| PREGNYLŪ |
|Chorionic Gonadotropin |
|Action And Clinical Pharmacology: Chorionic gonadotropin is a glycoprotein substance, with a molecular weight of approximately 38 600, secreted by the placenta and obtained from the urine of pregnant women. It is composed of nonidentical and noncovalently linked a and b subunits. The a subunit of CG is essentially identical to the a subunits of the human pituitary gonadotropins, luteinizing hormone and follicle-stimulating hormone, as well as to the a subunit of human TSH; however, the b subunit of CG differs in amino acid sequence from these other hormones.
Chorionic gonadotropin occurs as a white or practically white, amorphous powder and is freely soluble in water.
The action of HCG is virtually identical to that of pituitary LH, although HCG appears to have a small degree of FSH activity as well. It stimulates production of gonadal steroid hormones by stimulating the interstitial cells (Leydig cells) of the testis to produce androgens and the corpus luteum of the ovary to produce progesterone.
Androgen stimulation in the male leads to the development of secondary sex characteristics and may stimulate testicular descent when no anatomical impediment to descent is present. This descent may be reversible, on extremely rare occasions, when HCG is discontinued.
HCG has no known effect on fat mobilization, appetite or sense of hunger, or body fat distribution.
Following i.m. administration, an increase in serum chorionic gonadotropin concentrations may be observed within 2 hours. Peak concentrations occur within 6 hours and persist for approximately 36 hours. Serum chorionic gonadotropin levels begin to decline at 48 hours reaching undetectable levels after 72 hours. Chorionic gonadotropin is distributed primarily in the testes and ovaries of the male and female respectively, with small amounts possibly distributing into the proximal tubules of the renal cortex.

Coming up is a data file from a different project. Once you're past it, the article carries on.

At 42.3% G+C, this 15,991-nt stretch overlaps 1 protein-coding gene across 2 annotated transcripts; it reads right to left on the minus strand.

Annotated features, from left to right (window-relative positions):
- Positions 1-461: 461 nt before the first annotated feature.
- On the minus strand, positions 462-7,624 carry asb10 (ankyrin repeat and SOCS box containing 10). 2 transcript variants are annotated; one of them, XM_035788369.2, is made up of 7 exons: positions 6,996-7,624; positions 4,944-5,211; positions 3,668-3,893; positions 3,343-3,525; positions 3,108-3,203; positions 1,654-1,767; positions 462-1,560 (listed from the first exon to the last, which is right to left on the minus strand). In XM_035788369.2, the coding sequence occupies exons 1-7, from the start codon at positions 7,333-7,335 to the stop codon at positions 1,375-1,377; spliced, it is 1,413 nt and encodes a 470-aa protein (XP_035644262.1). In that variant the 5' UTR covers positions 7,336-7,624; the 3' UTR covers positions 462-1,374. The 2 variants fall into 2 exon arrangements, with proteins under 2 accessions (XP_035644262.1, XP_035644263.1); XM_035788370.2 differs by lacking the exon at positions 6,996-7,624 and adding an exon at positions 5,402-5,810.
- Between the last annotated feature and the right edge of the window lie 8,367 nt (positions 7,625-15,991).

Blood levels of chorionic gonadotropin decline in a biphasic manner. The initial phase half-life has been reported between 5.6 and 11 hours, whereas the terminal phase half-life has been reported between 23 and 37.2 hours. Following i.m. administration of therapeutic doses, approximately 10 to 12% of the dose is excreted in the urine within 24 hours.
Indications And Clinical Uses: Prepubertal cryptorchidism not due to anatomical obstruction. In general, HCG is thought to induce testicular descent in situations when descent would have occurred at puberty. HCG thus may help predict whether or not orchiopexy will be needed in the future. Descent following HCG administration is usually permanent.
Selected cases of hypogonadotropic hypogonadism (hypogonadism secondary to a pituitary deficiency) in males.
Induction of ovulation and pregnancy in the anovulatory, infertile woman in whom the cause of anovulation is secondary and not due to primary ovarian failure, and who has been appropriately pretreated with human menotropins.
Note: HCG has not been demonstrated to be effective adjunctive therapy in the treatment of obesity. There is no substantial evidence that it increases weight loss beyond that resulting from caloric restriction, that it causes a more attractive or "normal" distribution of fat, or that it decreases the hunger and discomfort associated with calorie-restricted diets.
Contra-Indications: Precocious puberty, prostatic carcinoma or other androgen-dependent neoplasm, prior allergic reaction to HCG. tag_WarningWarnings
Manufacturers' Warnings In Clinical States: HCG should be used in conjunction with human menopausal gonadotropins only by physicians experienced with infertility problems who are familiar with the criteria for patient selection, contraindications, warnings, precautions, and adverse reactions described in the package insert for menotropins.
The principal serious adverse reactions during this use are: ovarian hyperstimulation, a syndrome of sudden ovarian enlargement, ascites with or without pain, and/or pleural effusion; rupture of ovarian cysts with resultant hemoperitoneum; multiple births; and arterial thromboembolism.